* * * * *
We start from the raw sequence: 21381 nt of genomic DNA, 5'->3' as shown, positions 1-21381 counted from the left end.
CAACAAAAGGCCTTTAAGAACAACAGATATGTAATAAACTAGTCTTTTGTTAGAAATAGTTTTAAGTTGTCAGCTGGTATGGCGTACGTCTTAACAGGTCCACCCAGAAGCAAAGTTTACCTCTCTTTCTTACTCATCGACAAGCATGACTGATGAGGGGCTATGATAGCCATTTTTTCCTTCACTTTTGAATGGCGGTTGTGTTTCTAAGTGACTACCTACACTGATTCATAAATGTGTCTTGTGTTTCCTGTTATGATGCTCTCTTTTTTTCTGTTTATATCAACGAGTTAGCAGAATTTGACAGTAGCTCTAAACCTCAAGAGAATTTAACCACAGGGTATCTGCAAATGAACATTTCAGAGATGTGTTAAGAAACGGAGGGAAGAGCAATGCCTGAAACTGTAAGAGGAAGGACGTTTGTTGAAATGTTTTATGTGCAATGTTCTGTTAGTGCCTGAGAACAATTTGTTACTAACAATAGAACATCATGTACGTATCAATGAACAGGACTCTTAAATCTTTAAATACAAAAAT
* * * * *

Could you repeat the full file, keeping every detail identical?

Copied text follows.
We start from the raw sequence: 21381 nt of genomic DNA, 5'->3' as shown, positions 1-21381 counted from the left end.
CAACAAAAGGCCTTTAAGAACAACAGATATGTAATAAACTAGTCTTTTGTTAGAAATAGTTTTAAGTTGTCAGCTGGTATGGCGTACGTCTTAACAGGTCCACCCAGAAGCAAAGTTTACCTCTCTTTCTTACTCATCGACAAGCATGACTGATGAGGGGCTATGATAGCCATTTTTTCCTTCACTTTTGAATGGCGGTTGTGTTTCTAAGTGACTACCTACACTGATTCATAAATGTGTCTTGTGTTTCCTGTTATGATGCTCTCTTTTTTTCTGTTTATATCAACGAGTTAGCAGAATTTGACAGTAGCTCTAAACCTCAAGAGAATTTAACCACAGGGTATCTGCAAATGAACATTTCAGAGATGTGTTAAGAAACGGAGGGAAGAGCAATGCCTGAAACTGTAAGAGGAAGGACGTTTGTTGAAATGTTTTATGTGCAATGTTCTGTTAGTGCCTGAGAACAATTTGTTACTAACAATAGAACATCATGTACGTATCAATGAACAGGACTCTTAAATCTTTAAATACAAAAAT